At long last the online workshops in schools have begun – 5 workshops over 4 schools with over 50 girls participating between now and Christmas – all organised by our tireless Post-Doctoral Researcher, Hannah Newman working with hard-pressed but enthusiastic teachers across Kent. School staff have faced problems aplenty – lockdowns, lack of time, too many emails, parcels of feathers and cardboard arriving for distribution, probably extreme stress, and innumerable timetable changes – and we are so grateful to them for going above and beyond to make this project happen.

Just over a year ago, everything looked very different and very dispiriting. Two weeks from the end of our first term doing face-to-face workshops in mainstream schools, just as we were approaching our ‘showcase’ session gathering together the incredible work the girls had produced, we were forced to suspend the programme, abandon the follow up testing and lose much of the work. I’ve worked in community theatre and I’m used to adapting quickly to things going wrong: but March 2020 was truly ‘into the unknown’.

In retrospect it was exactly the right decision to spend the next two terms distilling all we had learnt from our live workshops into a permanent online resource, usable at home or at school. We now have six fantastic online workshops, on everything from puppetry to performance art, rich in videos, visuals and ‘vibe checks’! These workshops will be made widely available after the research phase is over. And it’s clear already that some girls might actually prefer this way of working.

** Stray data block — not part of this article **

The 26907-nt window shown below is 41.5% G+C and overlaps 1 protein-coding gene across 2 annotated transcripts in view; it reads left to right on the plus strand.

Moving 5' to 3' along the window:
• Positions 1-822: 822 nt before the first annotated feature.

Practitioners, including this digital immigrant, follow up with a weekly Zoom session for participants in each school. The girls so far have been terrifically responsive and some of them are clearly more at home in the Zoom world than I am! We have had plenty of the usual Zoom fun – and everyone who has been at work over the past year knows all about it. Shyer participants appearing as distant blurs at the far end of the classroom…the slightly worried disembodied voice in the background murmuring that the ‘battery is a bit low’, followed by the screen suddenly and irretrievably blacking out, and the lengthy upbeat and hearty welcomes uttered with the microphone off!

We are learning on the job to be sure, and sometimes daunted by the challenges of Zoom, but at last the research is happening despite all the setbacks and disappointments of the past year. And that has to be worth all the work!

By Melissa Trimingham (Co-Investigator Playing A/Part & Practice as Research Lead)